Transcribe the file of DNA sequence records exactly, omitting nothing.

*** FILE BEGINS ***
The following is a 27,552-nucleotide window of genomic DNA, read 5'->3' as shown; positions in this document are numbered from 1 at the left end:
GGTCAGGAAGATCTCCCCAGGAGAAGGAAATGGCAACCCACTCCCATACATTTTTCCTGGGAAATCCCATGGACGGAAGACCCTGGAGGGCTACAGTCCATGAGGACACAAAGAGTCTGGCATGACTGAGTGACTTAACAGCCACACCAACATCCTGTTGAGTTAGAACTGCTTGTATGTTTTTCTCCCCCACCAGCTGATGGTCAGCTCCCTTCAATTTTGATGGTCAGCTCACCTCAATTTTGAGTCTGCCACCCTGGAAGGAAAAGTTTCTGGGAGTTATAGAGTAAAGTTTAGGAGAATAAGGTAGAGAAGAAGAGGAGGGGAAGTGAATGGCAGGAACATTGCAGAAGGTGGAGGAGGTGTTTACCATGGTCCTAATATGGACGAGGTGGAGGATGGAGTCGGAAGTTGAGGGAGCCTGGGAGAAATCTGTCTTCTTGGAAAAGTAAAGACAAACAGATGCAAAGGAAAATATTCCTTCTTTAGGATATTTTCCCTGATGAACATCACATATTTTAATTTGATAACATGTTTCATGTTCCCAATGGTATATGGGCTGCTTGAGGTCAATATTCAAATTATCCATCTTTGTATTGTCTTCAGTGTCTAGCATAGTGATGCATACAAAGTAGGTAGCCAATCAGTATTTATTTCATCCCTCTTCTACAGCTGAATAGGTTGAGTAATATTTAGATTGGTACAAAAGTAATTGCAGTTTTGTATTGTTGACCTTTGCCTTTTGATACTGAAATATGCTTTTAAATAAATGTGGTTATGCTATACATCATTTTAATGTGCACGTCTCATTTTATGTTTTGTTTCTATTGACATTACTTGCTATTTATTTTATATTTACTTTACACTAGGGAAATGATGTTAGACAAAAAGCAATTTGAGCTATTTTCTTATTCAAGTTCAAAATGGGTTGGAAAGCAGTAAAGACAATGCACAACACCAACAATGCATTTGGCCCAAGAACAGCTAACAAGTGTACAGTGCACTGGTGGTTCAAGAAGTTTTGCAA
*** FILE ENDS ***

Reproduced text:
The following is a 27,552-nucleotide window of genomic DNA, read 5'->3' as shown; positions in this document are numbered from 1 at the left end:
GGTCAGGAAGATCTCCCCAGGAGAAGGAAATGGCAACCCACTCCCATACATTTTTCCTGGGAAATCCCATGGACGGAAGACCCTGGAGGGCTACAGTCCATGAGGACACAAAGAGTCTGGCATGACTGAGTGACTTAACAGCCACACCAACATCCTGTTGAGTTAGAACTGCTTGTATGTTTTTCTCCCCCACCAGCTGATGGTCAGCTCCCTTCAATTTTGATGGTCAGCTCACCTCAATTTTGAGTCTGCCACCCTGGAAGGAAAAGTTTCTGGGAGTTATAGAGTAAAGTTTAGGAGAATAAGGTAGAGAAGAAGAGGAGGGGAAGTGAATGGCAGGAACATTGCAGAAGGTGGAGGAGGTGTTTACCATGGTCCTAATATGGACGAGGTGGAGGATGGAGTCGGAAGTTGAGGGAGCCTGGGAGAAATCTGTCTTCTTGGAAAAGTAAAGACAAACAGATGCAAAGGAAAATATTCCTTCTTTAGGATATTTTCCCTGATGAACATCACATATTTTAATTTGATAACATGTTTCATGTTCCCAATGGTATATGGGCTGCTTGAGGTCAATATTCAAATTATCCATCTTTGTATTGTCTTCAGTGTCTAGCATAGTGATGCATACAAAGTAGGTAGCCAATCAGTATTTATTTCATCCCTCTTCTACAGCTGAATAGGTTGAGTAATATTTAGATTGGTACAAAAGTAATTGCAGTTTTGTATTGTTGACCTTTGCCTTTTGATACTGAAATATGCTTTTAAATAAATGTGGTTATGCTATACATCATTTTAATGTGCACGTCTCATTTTATGTTTTGTTTCTATTGACATTACTTGCTATTTATTTTATATTTACTTTACACTAGGGAAATGATGTTAGACAAAAAGCAATTTGAGCTATTTTCTTATTCAAGTTCAAAATGGGTTGGAAAGCAGTAAAGACAATGCACAACACCAACAATGCATTTGGCCCAAGAACAGCTAACAAGTGTACAGTGCACTGGTGGTTCAAGAAGTTTTGCAA